To your point, Patrick, that’s actually so true. So many times parents say, “That’s exactly how it was for me. A this age, I got my glasses,” or whatever it was. That happens very often. It’s a little easier for them to understand that. Also, helping parents understand that we’re playing a long game here. Maybe it did change this year, but let’s see next year. Let’s see this year after it consistently slows down.

I always use this analogy of stopping a moving car, like a rolling car. Unless you’re Superman, you’re not going to stop it dead right there. Usually, you have to cushion it a little bit. For the first six months, we might still see a little bit of progression as we’re cushioning and then slowly, we start to see a bit more stability. That’s been a consistent clinical insight that I’ve noticed. I want to hear any more thoughts or any final thoughts you want to share on what EssilorLuxottica is doing and then maybe after that, Dr. Simard, maybe some clinical insights that you maybe want to share before we wrap up or the other way around.

Let me give you the last word. Honestly, that’s what we’re hoping as well. You have a great channel of communication with a lot of practitioners out there. That’s our hope. Whatever partner you currently have, go talk to them. Get into myopia management. There are simple steps you can take to start doing it. Try the technology. We believe that we have an amazing technology. We also know that you can’t compare clinical trials because of the pilot groups that are there. At the same time, our results are great.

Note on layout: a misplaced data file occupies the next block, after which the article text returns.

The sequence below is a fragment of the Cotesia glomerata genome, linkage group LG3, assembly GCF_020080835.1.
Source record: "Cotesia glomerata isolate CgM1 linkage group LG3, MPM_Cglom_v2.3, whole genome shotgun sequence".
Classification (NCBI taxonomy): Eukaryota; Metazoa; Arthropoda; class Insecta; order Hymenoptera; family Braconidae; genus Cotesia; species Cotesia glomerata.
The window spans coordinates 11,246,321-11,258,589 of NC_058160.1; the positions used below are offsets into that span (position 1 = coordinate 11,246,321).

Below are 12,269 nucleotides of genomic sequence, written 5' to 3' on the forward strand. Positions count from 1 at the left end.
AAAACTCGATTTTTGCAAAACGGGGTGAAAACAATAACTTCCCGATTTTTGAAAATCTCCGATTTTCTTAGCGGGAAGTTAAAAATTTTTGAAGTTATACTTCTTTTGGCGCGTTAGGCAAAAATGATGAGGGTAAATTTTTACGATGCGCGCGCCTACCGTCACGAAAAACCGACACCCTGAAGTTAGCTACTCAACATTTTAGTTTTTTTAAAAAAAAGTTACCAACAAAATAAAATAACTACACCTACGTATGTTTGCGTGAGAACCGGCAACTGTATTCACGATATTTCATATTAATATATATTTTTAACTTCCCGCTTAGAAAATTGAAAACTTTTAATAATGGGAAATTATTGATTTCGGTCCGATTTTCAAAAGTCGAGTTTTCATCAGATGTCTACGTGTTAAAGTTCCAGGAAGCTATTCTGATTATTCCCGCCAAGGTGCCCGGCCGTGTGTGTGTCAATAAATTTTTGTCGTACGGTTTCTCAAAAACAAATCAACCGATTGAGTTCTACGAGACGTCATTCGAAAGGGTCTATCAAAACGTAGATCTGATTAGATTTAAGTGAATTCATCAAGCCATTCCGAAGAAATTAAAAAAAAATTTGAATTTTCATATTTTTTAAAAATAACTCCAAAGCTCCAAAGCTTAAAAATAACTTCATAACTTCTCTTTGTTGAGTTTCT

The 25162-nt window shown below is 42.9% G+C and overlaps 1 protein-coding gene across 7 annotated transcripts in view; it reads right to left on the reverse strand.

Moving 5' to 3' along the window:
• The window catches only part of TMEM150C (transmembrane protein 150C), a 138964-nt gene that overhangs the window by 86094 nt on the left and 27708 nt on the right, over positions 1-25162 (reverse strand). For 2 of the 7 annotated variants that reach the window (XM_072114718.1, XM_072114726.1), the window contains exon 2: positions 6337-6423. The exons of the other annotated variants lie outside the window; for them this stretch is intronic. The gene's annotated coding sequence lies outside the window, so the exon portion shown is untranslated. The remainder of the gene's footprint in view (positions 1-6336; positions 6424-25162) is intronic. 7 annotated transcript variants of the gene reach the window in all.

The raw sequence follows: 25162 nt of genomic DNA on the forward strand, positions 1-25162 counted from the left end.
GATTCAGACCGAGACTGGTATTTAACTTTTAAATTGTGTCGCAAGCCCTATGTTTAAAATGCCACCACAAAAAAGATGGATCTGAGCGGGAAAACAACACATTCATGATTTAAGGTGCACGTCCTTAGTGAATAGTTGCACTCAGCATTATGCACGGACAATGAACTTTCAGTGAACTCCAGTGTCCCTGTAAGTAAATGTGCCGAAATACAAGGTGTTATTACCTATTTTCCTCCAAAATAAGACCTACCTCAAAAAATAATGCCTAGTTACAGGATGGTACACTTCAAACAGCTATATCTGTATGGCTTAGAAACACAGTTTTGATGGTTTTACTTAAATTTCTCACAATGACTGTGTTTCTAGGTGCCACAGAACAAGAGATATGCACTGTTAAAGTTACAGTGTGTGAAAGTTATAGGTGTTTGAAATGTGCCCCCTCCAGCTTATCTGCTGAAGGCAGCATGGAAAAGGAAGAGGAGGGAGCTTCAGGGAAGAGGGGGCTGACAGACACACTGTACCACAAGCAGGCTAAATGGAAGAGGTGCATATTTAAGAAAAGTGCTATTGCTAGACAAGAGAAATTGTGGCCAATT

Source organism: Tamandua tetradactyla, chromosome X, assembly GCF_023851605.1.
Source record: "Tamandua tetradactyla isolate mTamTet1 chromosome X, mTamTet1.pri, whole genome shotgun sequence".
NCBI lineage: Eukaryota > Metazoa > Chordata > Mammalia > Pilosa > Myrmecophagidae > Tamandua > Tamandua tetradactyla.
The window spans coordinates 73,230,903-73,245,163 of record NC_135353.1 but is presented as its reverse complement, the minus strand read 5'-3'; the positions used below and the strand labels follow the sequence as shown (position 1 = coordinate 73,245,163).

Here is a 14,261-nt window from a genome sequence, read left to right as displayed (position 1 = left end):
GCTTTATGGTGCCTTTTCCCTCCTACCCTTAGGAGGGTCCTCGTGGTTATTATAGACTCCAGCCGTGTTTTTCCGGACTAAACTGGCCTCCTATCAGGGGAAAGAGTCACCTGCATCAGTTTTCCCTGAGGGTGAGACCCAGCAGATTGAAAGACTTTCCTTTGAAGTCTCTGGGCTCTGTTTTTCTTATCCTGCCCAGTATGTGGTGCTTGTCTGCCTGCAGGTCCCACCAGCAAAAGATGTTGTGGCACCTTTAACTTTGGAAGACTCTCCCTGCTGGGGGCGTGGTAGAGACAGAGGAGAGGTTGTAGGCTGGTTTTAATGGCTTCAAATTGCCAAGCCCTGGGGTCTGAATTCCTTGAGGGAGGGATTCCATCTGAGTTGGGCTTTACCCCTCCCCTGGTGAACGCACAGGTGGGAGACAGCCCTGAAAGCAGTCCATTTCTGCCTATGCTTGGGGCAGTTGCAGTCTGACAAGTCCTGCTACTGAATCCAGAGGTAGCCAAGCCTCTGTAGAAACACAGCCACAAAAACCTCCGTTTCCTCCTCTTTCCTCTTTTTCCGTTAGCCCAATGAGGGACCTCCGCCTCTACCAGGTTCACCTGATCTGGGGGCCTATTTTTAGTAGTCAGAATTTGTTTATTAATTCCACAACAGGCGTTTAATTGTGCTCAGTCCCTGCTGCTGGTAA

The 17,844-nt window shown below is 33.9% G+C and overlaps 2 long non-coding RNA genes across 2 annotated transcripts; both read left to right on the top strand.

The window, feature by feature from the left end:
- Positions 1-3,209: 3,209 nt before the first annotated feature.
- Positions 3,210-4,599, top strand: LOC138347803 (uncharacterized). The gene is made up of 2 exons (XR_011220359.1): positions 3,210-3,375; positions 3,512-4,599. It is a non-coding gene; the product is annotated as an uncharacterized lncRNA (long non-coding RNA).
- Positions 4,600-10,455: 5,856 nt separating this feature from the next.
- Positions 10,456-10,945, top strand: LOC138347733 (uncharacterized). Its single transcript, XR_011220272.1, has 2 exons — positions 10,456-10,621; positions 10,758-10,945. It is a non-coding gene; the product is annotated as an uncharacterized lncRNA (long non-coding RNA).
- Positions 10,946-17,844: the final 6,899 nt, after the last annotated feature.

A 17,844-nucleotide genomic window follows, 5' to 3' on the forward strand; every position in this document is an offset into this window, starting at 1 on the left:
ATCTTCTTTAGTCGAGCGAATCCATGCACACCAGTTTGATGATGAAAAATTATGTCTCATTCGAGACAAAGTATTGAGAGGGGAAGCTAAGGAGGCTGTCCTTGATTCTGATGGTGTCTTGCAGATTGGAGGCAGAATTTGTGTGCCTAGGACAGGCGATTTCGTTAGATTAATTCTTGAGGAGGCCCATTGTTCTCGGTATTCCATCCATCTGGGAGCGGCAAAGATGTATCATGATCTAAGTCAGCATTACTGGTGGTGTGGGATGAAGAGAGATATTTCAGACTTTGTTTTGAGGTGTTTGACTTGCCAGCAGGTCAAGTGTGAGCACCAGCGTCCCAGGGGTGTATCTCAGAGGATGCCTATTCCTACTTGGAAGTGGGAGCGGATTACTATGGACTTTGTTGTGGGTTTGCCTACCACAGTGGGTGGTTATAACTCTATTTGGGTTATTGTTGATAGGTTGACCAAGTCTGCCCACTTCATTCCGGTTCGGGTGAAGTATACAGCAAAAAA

Talk to your people inside of our company. We have the assets and we’re working towards that. We’re hoping that it’s going to move the needle and that more kids will walk into your office, and if there are myopes, to get treated for it so that it’s actively managed. Reach out to your industry partners or reach out to us. We’re going to be there. We’re going to support you. If you have other great ideas of how we can get more kids or better tools to develop, you can do them yourselves. Harbir, I know you’ve built a lot of them, but work with us and we’re going to make this a streamline and we’re going to help you improve your practice. In the end, your success is our success. There’s no other way around it.